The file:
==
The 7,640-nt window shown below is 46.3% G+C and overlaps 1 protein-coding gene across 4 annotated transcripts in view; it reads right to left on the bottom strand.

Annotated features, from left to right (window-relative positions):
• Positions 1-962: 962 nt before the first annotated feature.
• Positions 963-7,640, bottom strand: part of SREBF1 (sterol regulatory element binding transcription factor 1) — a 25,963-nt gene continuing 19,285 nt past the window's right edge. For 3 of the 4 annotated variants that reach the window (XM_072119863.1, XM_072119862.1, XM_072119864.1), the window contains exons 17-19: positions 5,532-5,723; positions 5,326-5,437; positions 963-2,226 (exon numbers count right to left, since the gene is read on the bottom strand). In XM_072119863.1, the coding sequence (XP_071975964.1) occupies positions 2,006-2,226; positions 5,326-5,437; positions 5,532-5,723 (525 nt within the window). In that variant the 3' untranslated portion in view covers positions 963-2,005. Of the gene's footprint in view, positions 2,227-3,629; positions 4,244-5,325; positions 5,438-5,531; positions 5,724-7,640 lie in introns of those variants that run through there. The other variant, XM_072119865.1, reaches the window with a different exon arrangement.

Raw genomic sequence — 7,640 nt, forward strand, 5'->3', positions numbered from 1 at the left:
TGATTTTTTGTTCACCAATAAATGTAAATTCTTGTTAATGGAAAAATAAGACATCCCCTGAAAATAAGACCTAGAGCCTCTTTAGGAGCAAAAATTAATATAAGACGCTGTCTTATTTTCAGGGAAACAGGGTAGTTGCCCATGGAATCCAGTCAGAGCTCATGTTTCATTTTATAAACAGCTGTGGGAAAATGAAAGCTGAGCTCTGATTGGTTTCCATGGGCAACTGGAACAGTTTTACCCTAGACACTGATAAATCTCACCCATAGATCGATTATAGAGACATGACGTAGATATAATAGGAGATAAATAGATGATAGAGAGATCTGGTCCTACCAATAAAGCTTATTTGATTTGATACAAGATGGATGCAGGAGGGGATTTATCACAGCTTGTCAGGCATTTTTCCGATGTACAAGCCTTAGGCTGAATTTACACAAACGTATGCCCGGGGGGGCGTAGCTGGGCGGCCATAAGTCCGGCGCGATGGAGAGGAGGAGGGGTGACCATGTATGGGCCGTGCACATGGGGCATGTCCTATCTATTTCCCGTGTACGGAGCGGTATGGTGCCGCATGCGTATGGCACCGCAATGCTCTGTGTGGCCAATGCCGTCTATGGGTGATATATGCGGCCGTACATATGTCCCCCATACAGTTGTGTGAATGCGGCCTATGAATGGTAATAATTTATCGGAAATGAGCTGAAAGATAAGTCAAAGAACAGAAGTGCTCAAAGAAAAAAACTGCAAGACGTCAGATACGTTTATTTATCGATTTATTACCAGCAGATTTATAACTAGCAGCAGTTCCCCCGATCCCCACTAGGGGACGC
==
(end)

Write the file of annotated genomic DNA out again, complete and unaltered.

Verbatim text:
The 7,640-nt window shown below is 46.3% G+C and overlaps 1 protein-coding gene across 4 annotated transcripts in view; it reads right to left on the bottom strand.

Annotated features, from left to right (window-relative positions):
• Positions 1-962: 962 nt before the first annotated feature.
• Positions 963-7,640, bottom strand: part of SREBF1 (sterol regulatory element binding transcription factor 1) — a 25,963-nt gene continuing 19,285 nt past the window's right edge. For 3 of the 4 annotated variants that reach the window (XM_072119863.1, XM_072119862.1, XM_072119864.1), the window contains exons 17-19: positions 5,532-5,723; positions 5,326-5,437; positions 963-2,226 (exon numbers count right to left, since the gene is read on the bottom strand). In XM_072119863.1, the coding sequence (XP_071975964.1) occupies positions 2,006-2,226; positions 5,326-5,437; positions 5,532-5,723 (525 nt within the window). In that variant the 3' untranslated portion in view covers positions 963-2,005. Of the gene's footprint in view, positions 2,227-3,629; positions 4,244-5,325; positions 5,438-5,531; positions 5,724-7,640 lie in introns of those variants that run through there. The other variant, XM_072119865.1, reaches the window with a different exon arrangement.

Raw genomic sequence — 7,640 nt, forward strand, 5'->3', positions numbered from 1 at the left:
TGATTTTTTGTTCACCAATAAATGTAAATTCTTGTTAATGGAAAAATAAGACATCCCCTGAAAATAAGACCTAGAGCCTCTTTAGGAGCAAAAATTAATATAAGACGCTGTCTTATTTTCAGGGAAACAGGGTAGTTGCCCATGGAATCCAGTCAGAGCTCATGTTTCATTTTATAAACAGCTGTGGGAAAATGAAAGCTGAGCTCTGATTGGTTTCCATGGGCAACTGGAACAGTTTTACCCTAGACACTGATAAATCTCACCCATAGATCGATTATAGAGACATGACGTAGATATAATAGGAGATAAATAGATGATAGAGAGATCTGGTCCTACCAATAAAGCTTATTTGATTTGATACAAGATGGATGCAGGAGGGGATTTATCACAGCTTGTCAGGCATTTTTCCGATGTACAAGCCTTAGGCTGAATTTACACAAACGTATGCCCGGGGGGGCGTAGCTGGGCGGCCATAAGTCCGGCGCGATGGAGAGGAGGAGGGGTGACCATGTATGGGCCGTGCACATGGGGCATGTCCTATCTATTTCCCGTGTACGGAGCGGTATGGTGCCGCATGCGTATGGCACCGCAATGCTCTGTGTGGCCAATGCCGTCTATGGGTGATATATGCGGCCGTACATATGTCCCCCATACAGTTGTGTGAATGCGGCCTATGAATGGTAATAATTTATCGGAAATGAGCTGAAAGATAAGTCAAAGAACAGAAGTGCTCAAAGAAAAAAACTGCAAGACGTCAGATACGTTTATTTATCGATTTATTACCAGCAGATTTATAACTAGCAGCAGTTCCCCCGATCCCCACTAGGGGACGC